Massaging the message? Valley daycare sues to remove some Yelp reviews

FRESNO, Calif. (KFSN) -- Online review websites like Google and Yelp are important sources of information for nearly everybody these days.

Consumers and businesses rely on them, but some businesses try to massage the message you get about them, so the reviews you actually see don't include all the reviews people left.

Online reviews are the word-of-mouth of the 21st century. The websites are where people go to find a "diamond in the rough" like Chef Paul's in downtown Fresno or to see restaurants that usually score very well with customers can have an off night.

"If you look at rankings of why consumers decide to transact with businesses, consumer reviews are usually at or near the top of the list because they're so helpful to consumers making decisions," said Eric Goldman, who directs the High Tech Law Institute at the Santa Clara University School of Law.

Yelp alone said it had 73 million unique visitors every month on its app in 2019, plus another 100 million unique visitors on its regular website.

"Because of that importance, businesses are very motivated to shape the reviews to tell the story they want to tell, not what consumers are actually saying," Goldman said.

Goldman says businesses often want to curate the reviews - driving negative reviews offline, sometimes even by threatening consumers with defamation lawsuits if they don't remove negative reviews.

In Fresno County, people filed at least 31 defamation lawsuits from the beginning of 2019 through the end of 2021.

Five of those involved Yelp reviews.

Three were filed by a single business, Kids Kare, a daycare with 13 locations in Fresno, Clovis, and Madera.

In all three cases, Kids Kare convinced the parents who complained online to remove their negative reviews even as the the parents insisted they gave truthful opinions about the business.

Shanel Cooke submitted a statement to the court saying she deleted her review.

"I didn't delete it because it was false but simply because I want all of this to end," Cooke told the court. "We are taught to stand up to bullying but when we do, this is the result of it."

For Wade and Annie Freitas, just the possibility of an expensive lawsuit was enough to erase their negative review.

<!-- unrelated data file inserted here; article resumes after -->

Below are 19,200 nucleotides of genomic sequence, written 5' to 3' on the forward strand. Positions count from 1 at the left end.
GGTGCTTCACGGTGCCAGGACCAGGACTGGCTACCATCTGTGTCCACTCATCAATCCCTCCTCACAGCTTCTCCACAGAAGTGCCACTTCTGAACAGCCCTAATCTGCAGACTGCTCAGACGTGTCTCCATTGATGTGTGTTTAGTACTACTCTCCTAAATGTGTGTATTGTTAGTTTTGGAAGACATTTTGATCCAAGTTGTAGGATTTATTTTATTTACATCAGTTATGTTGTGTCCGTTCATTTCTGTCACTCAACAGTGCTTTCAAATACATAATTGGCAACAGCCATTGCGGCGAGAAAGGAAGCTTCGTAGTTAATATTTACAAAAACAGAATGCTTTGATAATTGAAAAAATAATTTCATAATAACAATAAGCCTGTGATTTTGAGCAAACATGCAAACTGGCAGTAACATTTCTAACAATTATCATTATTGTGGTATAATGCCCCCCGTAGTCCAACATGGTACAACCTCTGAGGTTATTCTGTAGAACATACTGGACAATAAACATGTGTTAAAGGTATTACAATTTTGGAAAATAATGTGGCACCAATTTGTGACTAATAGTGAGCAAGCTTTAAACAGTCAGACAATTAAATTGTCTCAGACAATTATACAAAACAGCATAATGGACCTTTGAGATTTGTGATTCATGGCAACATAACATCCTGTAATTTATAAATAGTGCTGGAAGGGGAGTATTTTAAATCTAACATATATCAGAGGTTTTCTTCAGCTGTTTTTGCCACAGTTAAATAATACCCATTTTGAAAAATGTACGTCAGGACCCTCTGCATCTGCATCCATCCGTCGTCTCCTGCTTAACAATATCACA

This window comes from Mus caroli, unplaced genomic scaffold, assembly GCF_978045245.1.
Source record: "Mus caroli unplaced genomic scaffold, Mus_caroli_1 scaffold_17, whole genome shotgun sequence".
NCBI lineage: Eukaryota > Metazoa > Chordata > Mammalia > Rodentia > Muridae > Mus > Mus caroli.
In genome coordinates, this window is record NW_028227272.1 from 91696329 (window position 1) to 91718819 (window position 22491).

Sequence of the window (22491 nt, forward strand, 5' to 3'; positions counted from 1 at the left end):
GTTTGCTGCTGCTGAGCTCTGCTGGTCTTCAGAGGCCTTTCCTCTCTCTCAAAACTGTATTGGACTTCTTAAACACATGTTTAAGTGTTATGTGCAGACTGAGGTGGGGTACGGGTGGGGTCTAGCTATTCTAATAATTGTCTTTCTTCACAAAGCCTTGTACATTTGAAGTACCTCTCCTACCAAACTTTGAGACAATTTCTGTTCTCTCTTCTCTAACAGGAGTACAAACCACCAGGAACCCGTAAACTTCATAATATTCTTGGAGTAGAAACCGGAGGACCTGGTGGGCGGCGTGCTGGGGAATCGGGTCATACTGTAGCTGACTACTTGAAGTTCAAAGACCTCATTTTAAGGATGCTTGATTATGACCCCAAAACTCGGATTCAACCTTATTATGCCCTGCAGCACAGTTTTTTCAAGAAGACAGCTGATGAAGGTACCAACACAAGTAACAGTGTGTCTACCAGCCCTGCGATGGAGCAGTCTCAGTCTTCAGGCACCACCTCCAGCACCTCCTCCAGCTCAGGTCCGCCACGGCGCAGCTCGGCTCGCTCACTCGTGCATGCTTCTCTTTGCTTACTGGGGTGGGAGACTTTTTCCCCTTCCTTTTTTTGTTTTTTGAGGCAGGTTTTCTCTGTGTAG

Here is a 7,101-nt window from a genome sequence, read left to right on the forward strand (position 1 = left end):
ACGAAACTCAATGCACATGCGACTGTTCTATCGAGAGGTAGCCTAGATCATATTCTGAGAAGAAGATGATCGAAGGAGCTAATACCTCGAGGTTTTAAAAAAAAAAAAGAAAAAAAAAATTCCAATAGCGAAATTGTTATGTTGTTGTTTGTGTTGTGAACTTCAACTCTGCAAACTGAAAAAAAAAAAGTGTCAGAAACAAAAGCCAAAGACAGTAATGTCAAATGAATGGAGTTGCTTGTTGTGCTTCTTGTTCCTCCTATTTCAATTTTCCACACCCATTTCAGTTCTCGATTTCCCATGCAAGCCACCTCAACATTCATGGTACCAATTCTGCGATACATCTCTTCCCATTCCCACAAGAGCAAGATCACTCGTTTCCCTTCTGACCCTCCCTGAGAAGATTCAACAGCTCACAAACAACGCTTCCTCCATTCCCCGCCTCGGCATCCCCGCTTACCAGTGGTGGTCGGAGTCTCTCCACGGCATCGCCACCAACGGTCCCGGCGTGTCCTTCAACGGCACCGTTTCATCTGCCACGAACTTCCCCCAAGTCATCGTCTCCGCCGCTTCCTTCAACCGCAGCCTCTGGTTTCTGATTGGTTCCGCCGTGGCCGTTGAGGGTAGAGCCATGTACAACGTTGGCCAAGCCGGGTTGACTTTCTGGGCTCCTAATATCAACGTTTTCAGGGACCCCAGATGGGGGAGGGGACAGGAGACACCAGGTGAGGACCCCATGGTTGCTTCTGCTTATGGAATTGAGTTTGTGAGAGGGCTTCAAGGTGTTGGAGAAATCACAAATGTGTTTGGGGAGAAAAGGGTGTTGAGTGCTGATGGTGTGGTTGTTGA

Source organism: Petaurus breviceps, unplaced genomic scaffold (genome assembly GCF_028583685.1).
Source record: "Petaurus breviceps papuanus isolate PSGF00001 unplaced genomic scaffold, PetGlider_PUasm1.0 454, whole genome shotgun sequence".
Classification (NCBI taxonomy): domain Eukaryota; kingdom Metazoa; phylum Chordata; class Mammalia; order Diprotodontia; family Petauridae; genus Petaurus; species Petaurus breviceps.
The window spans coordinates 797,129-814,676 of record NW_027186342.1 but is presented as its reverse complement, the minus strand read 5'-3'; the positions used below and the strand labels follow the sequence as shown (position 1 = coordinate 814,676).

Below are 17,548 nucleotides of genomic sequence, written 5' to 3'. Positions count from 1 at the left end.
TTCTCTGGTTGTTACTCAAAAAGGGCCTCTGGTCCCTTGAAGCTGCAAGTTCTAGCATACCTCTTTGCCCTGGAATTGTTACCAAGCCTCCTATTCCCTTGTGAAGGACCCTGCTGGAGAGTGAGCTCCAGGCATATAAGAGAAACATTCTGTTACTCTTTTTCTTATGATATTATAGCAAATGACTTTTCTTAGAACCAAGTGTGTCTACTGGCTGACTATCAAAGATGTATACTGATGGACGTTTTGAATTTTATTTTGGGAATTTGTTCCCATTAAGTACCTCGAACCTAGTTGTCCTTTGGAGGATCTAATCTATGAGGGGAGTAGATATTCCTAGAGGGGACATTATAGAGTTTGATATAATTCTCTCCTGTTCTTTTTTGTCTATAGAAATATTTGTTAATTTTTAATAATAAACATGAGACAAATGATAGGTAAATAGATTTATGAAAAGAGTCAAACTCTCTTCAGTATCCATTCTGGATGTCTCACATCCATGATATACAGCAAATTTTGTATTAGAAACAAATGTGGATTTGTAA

They say their child had a bad experience at Kids Kare.

The criminal defense attorneys left what they felt was an honest review late that night.

"The following day, I was contacted by an attorney claiming to represent Kids Kare," said Wade Freitas.

The Kids Kare attorney called Wade's personal phone, emailed him at work, and then called his office.

"It felt intimidating, threatening, in fact," Freitas said.

As they went back over their comments on Yelp, Wade and Annie noticed another parent mentioned she had edited her review because a lawyer for Kids Kare called her and threatened to sue her.

They reluctantly took down their comments and noticed negative reviews were scarce since early in 2019.

"As a mother, I'd like to be fully informed when looking where to place my toddler in someone else's care," Annie Freitas said. "And it feels like parents aren't getting that information because there isn't a complete picture of other parents' experiences on the site."

The woman who had edited her comments removed her entire review after Kids Kare sued her in November.

She tells Action News the settlement agreement won't let her say anything more about Kids Kare.

We tried to ask Kids Kare owners about its legal actions, but they didn't respond to emails or questions delivered in person.

In lawsuits, they've said the Yelp comments were false and damaging to their reputation.

Owner Jim Fisher addressed some negative Yelp reviews on the website, a practice Yelp recommends to businesses.

But we couldn't find him responding to negative reviews after 2018.

A Yelp spokesperson tells us protecting reviewers who share their opinions is one of the company's core values.

They've gone to court to protect some users and "may place Questionable Legal Threats Alerts on Yelp business pages when they have evidence that a business may be abusing the legal system to intimidate or silence reviewers."

They put the tag on at least two of Kids Kare's pages during our Action News investigation.

Goldman says you can't really do anything to prevent lawsuits stemming from your online reviews, but you can be smart: Say what you mean, tell the truth, avoid hyperbole even though it's protected speech, and just write your personal observations.

"And if they do all of that, the law will be on their side," Goldman said. "However, the law can still be weaponized."

When businesses file defamation lawsuits anyway, consumers don't have much incentive to stand behind their words in the face of the hassle and expense.

But California has a law protecting people from strategic lawsuits against public participation, or SLAPP.

It forces the plaintiff in a SLAPP case to pay all legal expenses if a judge decides the lawsuit was designed to stifle truthful speech.

A lot of homeowners and renters insurance policies will also cover legal expenses in defamation cases.

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